Connecticut Resources

Lamont again calls for truck tolls

From Hartford Courant – Six Moments From The Ned Lamont, Bob Stefanowski Debate.

“If you want higher taxes, vote for Mr. Lamont.”

Who said it? Stefanowski

The business executive from Madison slammed Lamont’s plan to restore a popular property tax credit to help middle class homeowners.

“You know how large his property tax cut is? $100,’’ Stefanowski said. “At the same time he’s going to put up tolls that cost people hundreds of dollars a month. He’s going to raise income taxes and he’s going to bring a statewide auto tax.”

Lamont’s response?

The Greenwich businessman criticized Stefanowski’s plan to phase out the state income tax, saying it would blow a massive hole in the state budget.

“You said you’re going to eliminate over half of our budget, eliminate over half the revenue to support it. That would mean dramatic property tax increases,’’ Lamont said.

“That’s just out of fantasy land.”

Who said it? Lamont

He was referring to Stefanowski’s plan to avoid instituting highway tolls by partially privatizing roads and bridges.

“Even private enterprises need a way to get a return on their investment,’’ Lamont said. “I would put tolls on the big tractor trailers coming in and out of this state. Right now we have a transportation fund that’s going bankrupt.’’

See the full article from the Hartford Courant online.

Online payments now available

MTAC is pleased to announce that online payment is now available on the MTAC website. Simply visit https://mtac.us/payment/ to go directly to the online payments page. Members will need their invoice number(s) in order to process the payment online.

This new online payment system has the ability to process payment for multiple invoices at the same time. Members will just need to use the “add” button next to the “Invoice Numbers” field in order to do that. Only Visa and Mastercard are accepted.

Note: MTAC will not save credit card numbers. The transactions will be securely processed by a third-party credit card processing company.

Planners see trouble ahead for Larson’s Hartford tunnel plan

From Hartford Courant.

Even as Congressman John Larson campaigns for “Big Dig” highway tunnels beneath Hartford, state transportation planners said Thursday they see trouble ahead for the vision — one of a handful of options now under study to ease congestion at the interchange of I-84 and I-91.

“We have a lot of concerns with this,” Nicholas Mandler, an engineer with TranSystems Corp. of Meriden, a consultant on the I-84 Hartford project, said. “With safety, with capacity, with expense … and it doesn’t serve that local traffic, everyone trying to get in and out of Hartford.”

In Larson’s plan, I-84 would be buried from Hartford’s Parkville neighborhood to East Hartford, near Rentschler Field and I-91, from Hartford’s Brainard Airport to the city’s North Meadows.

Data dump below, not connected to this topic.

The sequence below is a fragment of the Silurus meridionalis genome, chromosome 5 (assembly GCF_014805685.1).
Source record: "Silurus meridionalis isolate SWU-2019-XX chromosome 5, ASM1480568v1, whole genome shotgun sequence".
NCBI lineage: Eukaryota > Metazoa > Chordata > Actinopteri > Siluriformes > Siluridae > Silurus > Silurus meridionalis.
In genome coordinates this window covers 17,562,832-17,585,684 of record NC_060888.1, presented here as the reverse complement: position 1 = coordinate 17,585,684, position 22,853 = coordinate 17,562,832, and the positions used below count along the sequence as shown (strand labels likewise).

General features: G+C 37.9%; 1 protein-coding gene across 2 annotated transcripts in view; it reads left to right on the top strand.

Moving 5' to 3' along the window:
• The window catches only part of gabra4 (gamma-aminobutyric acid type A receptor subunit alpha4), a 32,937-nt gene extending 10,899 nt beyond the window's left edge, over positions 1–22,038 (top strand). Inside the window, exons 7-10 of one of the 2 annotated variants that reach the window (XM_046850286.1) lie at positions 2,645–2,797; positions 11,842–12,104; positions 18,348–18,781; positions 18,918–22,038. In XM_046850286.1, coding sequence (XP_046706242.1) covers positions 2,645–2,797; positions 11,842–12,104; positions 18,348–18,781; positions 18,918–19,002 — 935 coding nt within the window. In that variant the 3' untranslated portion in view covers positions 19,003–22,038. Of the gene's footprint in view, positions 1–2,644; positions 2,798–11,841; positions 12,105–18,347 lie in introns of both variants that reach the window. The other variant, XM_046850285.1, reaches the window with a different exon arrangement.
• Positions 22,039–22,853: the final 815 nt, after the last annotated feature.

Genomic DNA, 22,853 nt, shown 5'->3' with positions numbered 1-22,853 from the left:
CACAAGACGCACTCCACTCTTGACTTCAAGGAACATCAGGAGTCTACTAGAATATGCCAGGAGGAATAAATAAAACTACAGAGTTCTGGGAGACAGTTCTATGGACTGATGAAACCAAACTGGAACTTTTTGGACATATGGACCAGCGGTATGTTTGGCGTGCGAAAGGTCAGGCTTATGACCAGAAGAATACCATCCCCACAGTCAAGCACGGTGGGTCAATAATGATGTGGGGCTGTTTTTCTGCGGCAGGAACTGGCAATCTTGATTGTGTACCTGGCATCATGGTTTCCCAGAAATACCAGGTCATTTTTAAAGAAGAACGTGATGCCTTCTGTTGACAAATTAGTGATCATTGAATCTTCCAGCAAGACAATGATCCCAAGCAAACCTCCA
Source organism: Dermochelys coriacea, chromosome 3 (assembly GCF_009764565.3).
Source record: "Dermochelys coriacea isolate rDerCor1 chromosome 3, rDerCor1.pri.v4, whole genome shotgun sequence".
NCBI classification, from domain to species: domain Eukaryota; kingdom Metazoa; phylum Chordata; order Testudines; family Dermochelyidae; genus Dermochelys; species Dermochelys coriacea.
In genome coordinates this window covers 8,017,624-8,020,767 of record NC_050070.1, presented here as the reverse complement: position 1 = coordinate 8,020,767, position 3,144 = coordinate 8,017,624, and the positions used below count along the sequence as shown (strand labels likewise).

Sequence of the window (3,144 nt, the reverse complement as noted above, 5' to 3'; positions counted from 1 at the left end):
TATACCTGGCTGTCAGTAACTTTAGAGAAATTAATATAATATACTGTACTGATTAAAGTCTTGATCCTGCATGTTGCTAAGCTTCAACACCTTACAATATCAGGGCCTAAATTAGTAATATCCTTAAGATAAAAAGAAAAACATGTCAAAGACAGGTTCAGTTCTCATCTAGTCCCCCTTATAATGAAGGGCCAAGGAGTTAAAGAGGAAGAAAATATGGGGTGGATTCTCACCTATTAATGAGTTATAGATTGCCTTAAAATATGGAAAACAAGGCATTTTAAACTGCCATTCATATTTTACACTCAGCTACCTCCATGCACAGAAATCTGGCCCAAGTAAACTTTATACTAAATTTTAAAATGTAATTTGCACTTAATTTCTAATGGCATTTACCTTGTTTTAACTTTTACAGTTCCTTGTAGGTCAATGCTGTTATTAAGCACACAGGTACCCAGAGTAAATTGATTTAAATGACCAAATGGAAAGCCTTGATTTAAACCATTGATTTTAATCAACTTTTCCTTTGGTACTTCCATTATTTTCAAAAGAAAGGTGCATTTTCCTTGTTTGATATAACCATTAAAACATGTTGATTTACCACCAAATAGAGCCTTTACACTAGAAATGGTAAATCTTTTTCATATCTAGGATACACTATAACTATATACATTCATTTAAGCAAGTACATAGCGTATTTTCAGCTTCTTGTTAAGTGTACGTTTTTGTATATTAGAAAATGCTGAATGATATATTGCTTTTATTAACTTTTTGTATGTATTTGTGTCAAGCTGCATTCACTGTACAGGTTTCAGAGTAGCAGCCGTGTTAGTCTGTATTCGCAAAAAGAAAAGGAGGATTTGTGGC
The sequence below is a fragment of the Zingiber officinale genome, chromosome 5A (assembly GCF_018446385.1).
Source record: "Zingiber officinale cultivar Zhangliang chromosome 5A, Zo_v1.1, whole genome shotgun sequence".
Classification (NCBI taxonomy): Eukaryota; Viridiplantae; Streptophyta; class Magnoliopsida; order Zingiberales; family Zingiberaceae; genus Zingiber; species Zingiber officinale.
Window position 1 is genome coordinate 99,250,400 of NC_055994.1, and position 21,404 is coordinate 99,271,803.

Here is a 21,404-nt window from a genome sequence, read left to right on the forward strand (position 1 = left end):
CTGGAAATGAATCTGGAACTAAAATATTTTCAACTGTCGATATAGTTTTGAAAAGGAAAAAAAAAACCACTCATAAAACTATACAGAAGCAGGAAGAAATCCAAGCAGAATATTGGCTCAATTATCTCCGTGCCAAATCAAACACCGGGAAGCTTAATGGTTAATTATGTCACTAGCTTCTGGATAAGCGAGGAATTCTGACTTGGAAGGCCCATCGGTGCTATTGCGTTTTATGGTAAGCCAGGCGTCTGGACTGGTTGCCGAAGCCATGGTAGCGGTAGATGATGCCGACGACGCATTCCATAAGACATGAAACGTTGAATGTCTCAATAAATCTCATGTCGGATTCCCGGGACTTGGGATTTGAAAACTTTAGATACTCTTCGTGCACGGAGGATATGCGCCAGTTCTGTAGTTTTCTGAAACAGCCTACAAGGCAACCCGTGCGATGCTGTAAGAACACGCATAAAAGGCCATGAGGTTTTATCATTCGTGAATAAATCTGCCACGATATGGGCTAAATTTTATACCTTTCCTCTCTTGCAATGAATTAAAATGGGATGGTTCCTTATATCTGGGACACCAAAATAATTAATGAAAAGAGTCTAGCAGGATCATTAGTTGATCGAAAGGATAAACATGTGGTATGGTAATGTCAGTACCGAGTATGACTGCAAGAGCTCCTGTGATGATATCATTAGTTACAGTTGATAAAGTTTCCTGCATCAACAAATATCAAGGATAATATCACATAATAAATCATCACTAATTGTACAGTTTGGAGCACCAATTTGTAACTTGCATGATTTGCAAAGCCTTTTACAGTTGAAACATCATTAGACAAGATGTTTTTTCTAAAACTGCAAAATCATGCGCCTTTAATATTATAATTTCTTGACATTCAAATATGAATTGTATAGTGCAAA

Mandler’s comments came during Thursday’s public advisory committee meeting on the I-84 Hartford project, which is part of planning for replacing a 2-mile, aging viaduct that slices through the city.

See the full story from the Hartford Courant online.

Hartford drivers – New centerline crosswalk signs

Message from Transport Hartford.

The City of Hartford is installing 40 Omni-Ped centerline crosswalk signs at 30 locations across the city. Hartford’s Police Department Traffic Division is also getting five of these signs to use at crosswalks around special events.

We secured National Safety Council Road to Zero funding for these signs as part of a grant to reduce crashes in Hartford. In addition to the pedestrian safety benefit, the signs do have some traffic calming (speed reduction) benefit in the immediate area where they are installed.

We wanted to get the word out to our professional drivers and freight drivers in Hartford that these signs will be in place shortly (hopefully this week). The signs are placed at marked crosswalks, right on the road centerline. They are designed to take some hits better than others.

  • Trucks and buses sometimes need to cross the centerline to get around things (like parked cars, construction, bicyclists, etc). These signs will last longer if they aren’t put under the wheels of police vehicles, large trucks, firetrucks, or buses.
  • If you need to go over the signs, try to get them lined up under the center of a bus or truck (they’ll pop back up behind you, the base is sprung) rather than giving them a direct, crushing hit with the wheels.

If you come across a sign that is out of location or damaged, you can let us know at (860) 247-3227 ext 13. The signs aren’t bolted down and can be moved temporarily as needed for construction projects or other needs. We’ll be out on location with teen interns (Police Explorers) this fall taking data on the effectiveness of the crosswalk signs, and we’ll be pulling them in for repair as necessary. The signs will also be pulled in over the winter to allow for snow clearing.